July 4, 2016 / 5:11 PM / 3 years ago

Prosecutors seek four convictions, one acquittal, at Vatileaks trial

VATICAN CITY (Reuters) - Vatican prosecutors on Monday asked for sentences ranging from one year to nearly four years for four defendants accused of leaking or publishing sensitive documents depicting a Vatican plagued by graft.

Italian journalist Emiliano Fittipaldi arrives at the Vatican for his trial March 14, 2016. REUTERS/Alessandro Bianchi/Files

The prosecutors in the so-called Vatileaks II trial asked for charges to be dropped against Emiliano Fittipaldi, one of the two journalists who published books based on the leaks last year, saying there was insufficient evidence to convict him.

The longest sentence requested was three year and nine months for Francesca Chaouqui, 35. An Italian public relations consultant, she was part of a now-defunct Vatican commission on financial reform.

The prosecution asked for a sentence of three years and one month for Spanish Monsignor Angel Lucio Vallejo Balda, also a member of the commission, and one year and nine months for his assistant, Nicola Maio.

During the trial Chaouqui denied Vallejo Balda’s suggestion that she had seduced him.

The three were charged with criminal association and conspiracy to divulge private documents. Sentencing at the trial, which began last November, is expected on Wednesday or Thursday.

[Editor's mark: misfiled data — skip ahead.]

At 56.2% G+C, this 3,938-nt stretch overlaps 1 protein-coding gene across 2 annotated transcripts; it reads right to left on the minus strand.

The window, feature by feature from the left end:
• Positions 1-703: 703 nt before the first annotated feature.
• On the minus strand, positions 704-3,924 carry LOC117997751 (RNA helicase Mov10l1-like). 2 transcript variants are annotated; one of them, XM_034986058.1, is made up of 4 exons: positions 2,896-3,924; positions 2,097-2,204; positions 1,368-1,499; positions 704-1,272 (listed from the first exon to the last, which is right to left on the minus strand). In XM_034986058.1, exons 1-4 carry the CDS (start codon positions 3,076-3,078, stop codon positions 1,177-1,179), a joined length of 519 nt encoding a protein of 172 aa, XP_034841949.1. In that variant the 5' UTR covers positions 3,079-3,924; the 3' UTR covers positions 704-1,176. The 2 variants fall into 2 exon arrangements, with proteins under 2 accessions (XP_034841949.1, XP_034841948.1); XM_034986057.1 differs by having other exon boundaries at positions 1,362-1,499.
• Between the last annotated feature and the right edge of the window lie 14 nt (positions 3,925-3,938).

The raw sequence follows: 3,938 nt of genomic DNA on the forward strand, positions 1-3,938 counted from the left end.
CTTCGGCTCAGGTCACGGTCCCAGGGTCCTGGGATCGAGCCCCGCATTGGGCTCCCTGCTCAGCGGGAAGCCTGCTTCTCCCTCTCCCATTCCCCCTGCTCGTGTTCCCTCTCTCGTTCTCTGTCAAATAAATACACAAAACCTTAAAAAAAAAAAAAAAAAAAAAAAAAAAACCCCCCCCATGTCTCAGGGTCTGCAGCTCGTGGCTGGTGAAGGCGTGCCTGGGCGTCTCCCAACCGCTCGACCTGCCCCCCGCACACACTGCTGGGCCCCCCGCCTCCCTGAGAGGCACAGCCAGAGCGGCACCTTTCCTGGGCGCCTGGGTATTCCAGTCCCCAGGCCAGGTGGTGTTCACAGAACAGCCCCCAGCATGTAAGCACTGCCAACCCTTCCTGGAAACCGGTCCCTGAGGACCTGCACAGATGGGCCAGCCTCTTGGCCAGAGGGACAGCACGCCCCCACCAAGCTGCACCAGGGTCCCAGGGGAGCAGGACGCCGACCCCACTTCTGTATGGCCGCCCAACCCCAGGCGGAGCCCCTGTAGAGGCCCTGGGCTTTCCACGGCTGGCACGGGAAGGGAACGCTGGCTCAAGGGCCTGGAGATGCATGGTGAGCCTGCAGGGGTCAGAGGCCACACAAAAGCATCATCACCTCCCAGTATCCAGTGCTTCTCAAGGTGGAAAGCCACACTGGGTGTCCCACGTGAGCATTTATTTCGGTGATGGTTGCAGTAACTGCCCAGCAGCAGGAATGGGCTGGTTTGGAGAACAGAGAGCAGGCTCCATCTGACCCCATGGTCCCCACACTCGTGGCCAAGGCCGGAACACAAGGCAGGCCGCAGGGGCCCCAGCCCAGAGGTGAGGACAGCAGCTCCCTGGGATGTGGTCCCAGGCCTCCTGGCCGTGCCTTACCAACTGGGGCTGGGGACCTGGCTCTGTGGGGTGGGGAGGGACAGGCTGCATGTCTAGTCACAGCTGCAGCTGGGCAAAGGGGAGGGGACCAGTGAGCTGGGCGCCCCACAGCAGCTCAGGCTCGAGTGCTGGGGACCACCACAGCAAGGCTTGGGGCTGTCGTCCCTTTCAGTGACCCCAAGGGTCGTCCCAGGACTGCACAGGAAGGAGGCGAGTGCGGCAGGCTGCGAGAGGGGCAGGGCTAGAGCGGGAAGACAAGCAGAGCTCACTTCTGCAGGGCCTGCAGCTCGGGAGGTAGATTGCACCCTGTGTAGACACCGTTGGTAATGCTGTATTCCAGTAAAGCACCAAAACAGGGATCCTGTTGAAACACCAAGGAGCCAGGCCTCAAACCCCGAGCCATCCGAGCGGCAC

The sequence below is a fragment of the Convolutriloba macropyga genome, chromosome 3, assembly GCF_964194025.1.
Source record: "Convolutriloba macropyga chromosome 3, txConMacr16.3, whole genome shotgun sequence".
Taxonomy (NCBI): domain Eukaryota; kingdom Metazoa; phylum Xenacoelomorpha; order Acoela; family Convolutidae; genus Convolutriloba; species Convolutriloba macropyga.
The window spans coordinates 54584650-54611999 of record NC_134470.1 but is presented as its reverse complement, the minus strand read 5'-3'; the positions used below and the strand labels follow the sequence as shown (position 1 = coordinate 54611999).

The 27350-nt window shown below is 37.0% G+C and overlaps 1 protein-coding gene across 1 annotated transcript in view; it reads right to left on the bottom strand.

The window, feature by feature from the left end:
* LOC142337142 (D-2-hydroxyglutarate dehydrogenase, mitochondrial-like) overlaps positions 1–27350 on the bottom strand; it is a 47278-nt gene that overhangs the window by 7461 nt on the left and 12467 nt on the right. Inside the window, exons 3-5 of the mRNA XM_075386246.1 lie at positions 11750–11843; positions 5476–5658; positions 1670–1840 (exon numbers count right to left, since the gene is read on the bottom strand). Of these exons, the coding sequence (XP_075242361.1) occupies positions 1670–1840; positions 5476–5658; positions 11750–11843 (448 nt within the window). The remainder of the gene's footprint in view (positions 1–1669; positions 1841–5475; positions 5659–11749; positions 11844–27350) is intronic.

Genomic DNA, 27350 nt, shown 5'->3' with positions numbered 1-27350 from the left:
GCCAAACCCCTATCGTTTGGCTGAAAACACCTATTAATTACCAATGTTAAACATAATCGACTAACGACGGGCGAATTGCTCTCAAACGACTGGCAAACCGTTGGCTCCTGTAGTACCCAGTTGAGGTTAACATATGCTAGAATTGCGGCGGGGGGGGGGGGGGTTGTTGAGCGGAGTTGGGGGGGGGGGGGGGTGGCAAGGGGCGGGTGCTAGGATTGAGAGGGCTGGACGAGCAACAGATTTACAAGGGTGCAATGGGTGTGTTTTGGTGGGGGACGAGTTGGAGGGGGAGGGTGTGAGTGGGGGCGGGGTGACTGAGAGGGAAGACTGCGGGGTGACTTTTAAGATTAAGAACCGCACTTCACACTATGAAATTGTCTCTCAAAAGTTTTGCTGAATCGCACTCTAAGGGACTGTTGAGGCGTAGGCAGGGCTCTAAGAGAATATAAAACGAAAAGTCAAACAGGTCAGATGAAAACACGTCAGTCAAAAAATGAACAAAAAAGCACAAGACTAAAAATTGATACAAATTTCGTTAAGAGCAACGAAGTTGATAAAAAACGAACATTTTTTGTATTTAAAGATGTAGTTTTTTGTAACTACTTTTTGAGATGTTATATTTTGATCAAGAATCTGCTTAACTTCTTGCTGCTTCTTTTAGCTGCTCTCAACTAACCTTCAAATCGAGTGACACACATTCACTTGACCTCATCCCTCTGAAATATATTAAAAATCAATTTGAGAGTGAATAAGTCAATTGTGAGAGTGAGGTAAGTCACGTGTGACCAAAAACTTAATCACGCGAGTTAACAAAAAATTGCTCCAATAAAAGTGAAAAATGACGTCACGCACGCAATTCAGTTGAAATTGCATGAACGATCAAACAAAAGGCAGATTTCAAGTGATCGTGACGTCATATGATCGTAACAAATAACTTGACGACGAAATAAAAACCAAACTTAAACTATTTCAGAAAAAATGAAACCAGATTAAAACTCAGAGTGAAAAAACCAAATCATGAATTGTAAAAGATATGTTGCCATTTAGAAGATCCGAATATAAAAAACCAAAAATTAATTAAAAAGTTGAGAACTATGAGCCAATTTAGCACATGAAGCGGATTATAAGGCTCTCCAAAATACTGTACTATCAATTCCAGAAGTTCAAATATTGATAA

The prosecution asked for a one year suspended sentence for journalist Gianluigi Nuzzi, whose best-selling book based on the leaks depicted a Vatican where Pope Francis faces stiff resistance to his reform agenda.

The two journalists are accused of putting pressure on the three to get the documents. All the defendants faced up to eight years in prison.

Vallejo Balda admitted during the trial that he had leaked documents to journalists, but Chaouqui said she had not given them anything more than press articles already in the public domain.

Vallejo Balda has accused her of intimidating and manipulating him in order to get a permanent job in the Vatican after the commission’s work was done.

The Vatican made it a crime to disclose official documents in 2013 after a separate leaks scandal, which the media dubbed Vatileaks and which preceded the unexpected resignation of Pope Benedict XVI.

The trial resumes on Tuesday with closing arguments by the defendants’ lawyers.

Reporting By Philip Pullella, editing by Larry King

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